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Let $$f(z)=\sum_{n=-\infty}^\infty \frac{1}{(z-n)^2}.$$
Show $f$ is meromorphic on $\mathbb{C}$ with double poles at each integer.

I think I got it to be meromorphic. I fixed an integer $m$ and considered the series $$\sum_{n=m+1}^\infty \frac{1}{(z-n)^2}\qquad\text{and}\qquad\sum_{n=-\infty}^{-m+1} \frac{1}{(z-n)^2}.$$
I showed these were analytic which implies the whole series is meromorphic. How do I show $f$ has poles at each integer?

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Those two series are not analytic (in $\mathbb C$), really. They are only meromorphic. You can clearly see their poles! –  Mariano Suárez-Alvarez Aug 3 '12 at 21:11
    
See also this thread. –  t.b. Aug 4 '12 at 2:10

2 Answers 2

up vote 2 down vote accepted

To show your series defines a meromorphic function you can do the following:

  • Show that the series converges uniformly in every compact subset of $\mathbb C\setminus\mathbb Z$. This implies that the series defines on that set a holomorphic function.

  • Now let us show that it is meromorphic with poles at the integers. To do this, it is enough to show that for each $n\in\mathbb Z$ we can write $f(z)=g(z)+\frac{1}{(z-n)^2}$ with $g(z)$ a function which is holomorphic in a neighborhood of $n$. Can you do this?

Let us do the first one.

Let $N\in\mathbb N$ and let $\Omega_N=\{z\in\mathbb C\setminus\mathbb Z:|z|<N\}$. If $z\in\Omega_N$ and $n\in\mathbb Z$ we have $|z-n|\geq |n|-|z|\geq |n|-N$, so that the series $\sum\limits_{\substack{n\in\mathbb Z\\|n|>N}}\frac{1}{(z-n)^2}$ is majorated, term by term, by the series $\sum\limits_{\substack{n\in\mathbb Z\\|n|>N}}\frac{1}{(n-N)^2}$, which converges. Weierstrass' criterion tells us then that the series $\sum\limits_{\substack{n\in\mathbb Z\\|n|>N}}\frac{1}{(z-n)^2}$ in fact converges absolutely and uniformly on $\Omega_N$. It follows that the last series defines an holomorphic function on $\Omega_N$, and then so does $$\sum\limits_{\substack{n\in\mathbb Z\\|n|>N}}\frac{1}{(z-n)^2}+\sum\limits_{\substack{n\in\mathbb Z\\|n|\leq N}}\frac{1}{(z-n)^2}=\sum\limits_{n\in\mathbb Z}\frac{1}{(z-n)^2}.$$ Doing this for all $N\in\mathbb Z$ shows that the series, in fact, defines a function which is holomorphic in $\mathbb C\setminus\mathbb Z$.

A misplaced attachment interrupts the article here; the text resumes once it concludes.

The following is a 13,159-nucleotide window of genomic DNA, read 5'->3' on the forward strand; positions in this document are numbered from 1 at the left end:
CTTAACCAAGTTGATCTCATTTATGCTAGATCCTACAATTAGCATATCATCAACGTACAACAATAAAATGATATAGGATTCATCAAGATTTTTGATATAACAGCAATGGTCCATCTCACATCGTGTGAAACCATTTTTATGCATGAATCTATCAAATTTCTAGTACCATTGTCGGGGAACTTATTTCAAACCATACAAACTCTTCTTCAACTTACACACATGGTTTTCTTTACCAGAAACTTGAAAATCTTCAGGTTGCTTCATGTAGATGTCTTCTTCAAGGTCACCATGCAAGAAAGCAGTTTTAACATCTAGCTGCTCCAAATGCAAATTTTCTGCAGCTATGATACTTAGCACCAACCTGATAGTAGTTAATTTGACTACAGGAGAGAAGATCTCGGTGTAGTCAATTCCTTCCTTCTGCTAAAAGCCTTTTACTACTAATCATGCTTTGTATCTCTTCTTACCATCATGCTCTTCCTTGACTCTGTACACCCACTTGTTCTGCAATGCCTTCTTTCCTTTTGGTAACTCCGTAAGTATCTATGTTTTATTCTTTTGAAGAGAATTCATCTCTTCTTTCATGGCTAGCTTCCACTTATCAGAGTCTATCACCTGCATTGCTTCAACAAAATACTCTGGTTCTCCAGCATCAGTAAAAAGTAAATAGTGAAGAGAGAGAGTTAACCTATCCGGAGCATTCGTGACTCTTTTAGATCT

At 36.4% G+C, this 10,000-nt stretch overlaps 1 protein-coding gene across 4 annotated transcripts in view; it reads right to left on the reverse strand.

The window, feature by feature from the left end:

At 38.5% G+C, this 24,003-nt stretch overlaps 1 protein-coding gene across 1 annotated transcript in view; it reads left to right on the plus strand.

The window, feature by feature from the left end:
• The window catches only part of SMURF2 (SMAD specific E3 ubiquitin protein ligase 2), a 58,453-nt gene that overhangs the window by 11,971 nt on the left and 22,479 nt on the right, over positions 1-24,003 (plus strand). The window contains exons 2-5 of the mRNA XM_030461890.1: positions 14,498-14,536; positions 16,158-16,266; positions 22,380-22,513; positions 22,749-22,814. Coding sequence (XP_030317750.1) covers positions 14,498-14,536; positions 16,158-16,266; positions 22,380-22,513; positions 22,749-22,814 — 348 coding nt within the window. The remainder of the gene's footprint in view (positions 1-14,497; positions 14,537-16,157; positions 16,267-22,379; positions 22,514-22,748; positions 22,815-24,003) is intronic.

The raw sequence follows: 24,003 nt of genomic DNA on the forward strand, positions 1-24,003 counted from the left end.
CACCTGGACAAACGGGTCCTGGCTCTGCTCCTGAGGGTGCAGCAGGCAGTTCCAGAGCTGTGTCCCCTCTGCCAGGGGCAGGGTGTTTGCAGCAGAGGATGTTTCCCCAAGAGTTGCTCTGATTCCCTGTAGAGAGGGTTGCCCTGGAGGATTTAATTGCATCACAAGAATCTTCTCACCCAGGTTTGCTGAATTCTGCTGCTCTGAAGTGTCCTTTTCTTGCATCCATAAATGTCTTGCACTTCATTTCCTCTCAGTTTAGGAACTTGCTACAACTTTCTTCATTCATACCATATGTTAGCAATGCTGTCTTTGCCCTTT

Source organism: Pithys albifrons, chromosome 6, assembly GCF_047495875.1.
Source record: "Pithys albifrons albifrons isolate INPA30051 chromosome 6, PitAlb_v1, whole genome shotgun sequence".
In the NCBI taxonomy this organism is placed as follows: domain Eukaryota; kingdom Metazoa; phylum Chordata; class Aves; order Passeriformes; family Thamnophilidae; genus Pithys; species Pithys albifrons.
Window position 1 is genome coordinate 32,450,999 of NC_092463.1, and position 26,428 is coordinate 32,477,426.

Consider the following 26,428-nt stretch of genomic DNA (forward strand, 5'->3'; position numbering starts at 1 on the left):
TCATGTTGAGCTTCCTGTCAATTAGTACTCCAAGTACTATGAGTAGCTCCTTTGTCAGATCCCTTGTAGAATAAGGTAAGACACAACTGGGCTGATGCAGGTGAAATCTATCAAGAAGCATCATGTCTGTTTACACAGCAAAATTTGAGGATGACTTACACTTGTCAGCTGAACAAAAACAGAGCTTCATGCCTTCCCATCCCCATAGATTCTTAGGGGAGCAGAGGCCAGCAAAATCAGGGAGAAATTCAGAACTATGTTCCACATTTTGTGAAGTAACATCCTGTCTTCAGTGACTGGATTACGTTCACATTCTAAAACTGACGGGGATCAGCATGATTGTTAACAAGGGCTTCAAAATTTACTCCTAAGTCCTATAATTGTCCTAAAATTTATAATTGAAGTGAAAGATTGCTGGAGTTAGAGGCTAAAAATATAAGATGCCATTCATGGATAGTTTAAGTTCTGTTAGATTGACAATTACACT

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One way to show this is meromorphic is via Morera's theorem, which is as follows.

Suppose that for every simple closed curve $\gamma$ in some domain, such that $\gamma$ does not wind around any point in $\mathbb{C}$ that is not in the domain, $\displaystyle\int_\gamma f(z) \, dz=0$. Then $f$ is holomorphic in that domain.

Now look at $$ \int_\gamma f(z)\,dz = \int_\gamma \sum_{n\in\mathbb{Z}} \frac{dz}{(z-n)^2}. $$

Either Fubini's theorem or Tonelli's theorem implies that the last expression above is equal to $$ \sum_{n\in\mathbb{Z}} \int_\gamma \frac{dz}{(z-n)^2}. $$ (Fubini's theorem implies the order of integration can be reversed in iterated integrals in which the integral of the absolute value is finite. The sum is an instance of a Lebesgue integral with respect to counting measure. Tonelli's theorem gets the same conclusion in case the function being integrated is everywhere non-negative, regardless of whether its value is finite or not.) The last integral above is $0$ since $\gamma$ doesn't wind around $n$. Hence the conclusion of Morera's theorem holds.

This shows that $f$ is holomorphic in $\mathbb{C}\setminus\mathbb{Z}$, and hence meromorphic if it has a pole at each point in $\mathbb{Z}$.

For any $n_0\in\mathbb{Z}$, we have $$ f(z) = \frac{1}{(z-n_0)^2} + \sum_{\begin{smallmatrix}n\in\mathbb{Z}\\ n\ne n_0\end{smallmatrix}} \frac{1}{(z-n)^2}. $$

The second term can be shown to be holomorphic in $\mathbb{Z}\setminus\{n_0\}$ by the method used above. The first term has a pole of order $2$ at $n_0$.

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To compute that integral you need to bound the sum somehow in order to interchange the sum and the integral: you need to do it in absolute value. That amounts to the same bound I did in my answer. –  Mariano Suárez-Alvarez Aug 3 '12 at 23:20
    
Do you mean in order to prove that the series converges? –  Michael Hardy Aug 3 '12 at 23:22
    
In what way would your argument differ for the sum $\sum\frac{1}{(z-n)}$? –  Mariano Suárez-Alvarez Aug 3 '12 at 23:24

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